If a speed is multiplied by a time, is the resultant quantity a vector quantity or a scalar quantity?
Okay, so in this question, we’re talking about multiplying firstly a speed, we’ll call the speed 𝑠, by a time. And we’ll call this time 𝑡. And what we’re trying to find out here is whether the resultant quantity, speed times time, is a vector quantity or a scalar quantity. So let’s first start by recalling that a scalar quantity is one which only has a magnitude or size, whereas a vector quantity has both a magnitude and direction. So to work out whether the quantity, speed times time, is a vector or a scalar quantity, let’s first think about speed and time individually and whether they are vectors or scalars.
Now, we can recall that speed is defined as a distance moved by, say, an object divided by the time taken for that object to move that distance. And this must mean that speed is not a vector quantity because the distance moved by an object can be in any direction. The direction is not important. And therefore, the quantity distance does not have a direction. It only has a magnitude or size. And the same is true for time. Time does not have any particular spatial direction. And so if neither distance nor time have any information about spatial direction, then the quantity speed also cannot have any information about spatial direction. Therefore, speed only has a magnitude. It’s a scalar quantity.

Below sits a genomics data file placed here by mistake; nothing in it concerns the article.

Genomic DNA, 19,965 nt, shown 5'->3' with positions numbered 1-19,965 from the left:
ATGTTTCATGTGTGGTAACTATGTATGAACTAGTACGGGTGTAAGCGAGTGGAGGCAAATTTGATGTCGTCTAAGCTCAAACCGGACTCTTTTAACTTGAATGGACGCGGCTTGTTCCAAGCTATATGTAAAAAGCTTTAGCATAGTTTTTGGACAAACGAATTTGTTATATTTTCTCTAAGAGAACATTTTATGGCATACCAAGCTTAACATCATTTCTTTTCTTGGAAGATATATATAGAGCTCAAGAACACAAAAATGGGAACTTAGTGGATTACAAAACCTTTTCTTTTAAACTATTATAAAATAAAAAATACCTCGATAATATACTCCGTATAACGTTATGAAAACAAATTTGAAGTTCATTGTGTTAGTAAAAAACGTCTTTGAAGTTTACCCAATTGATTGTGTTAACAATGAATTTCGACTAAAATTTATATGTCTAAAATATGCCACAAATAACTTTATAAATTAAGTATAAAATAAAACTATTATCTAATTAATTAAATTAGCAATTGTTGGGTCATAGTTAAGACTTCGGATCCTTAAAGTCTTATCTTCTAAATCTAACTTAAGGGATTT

And so in our quantity here, speed times time, we can label speed as being a scalar. And as we’ve already seen here, time is also a scalar quantity, which means that when we find the quantity, speed times time, we’re multiplying a scalar quantity by a scalar quantity. And neither of the scalars have any information about direction. They have no directionality, which means that the full quantity, speed multiplied by time, also cannot have any directionality.
Therefore, we found the answer to our question. If a speed is multiplied by a time, the resultant quantity is a scalar quantity.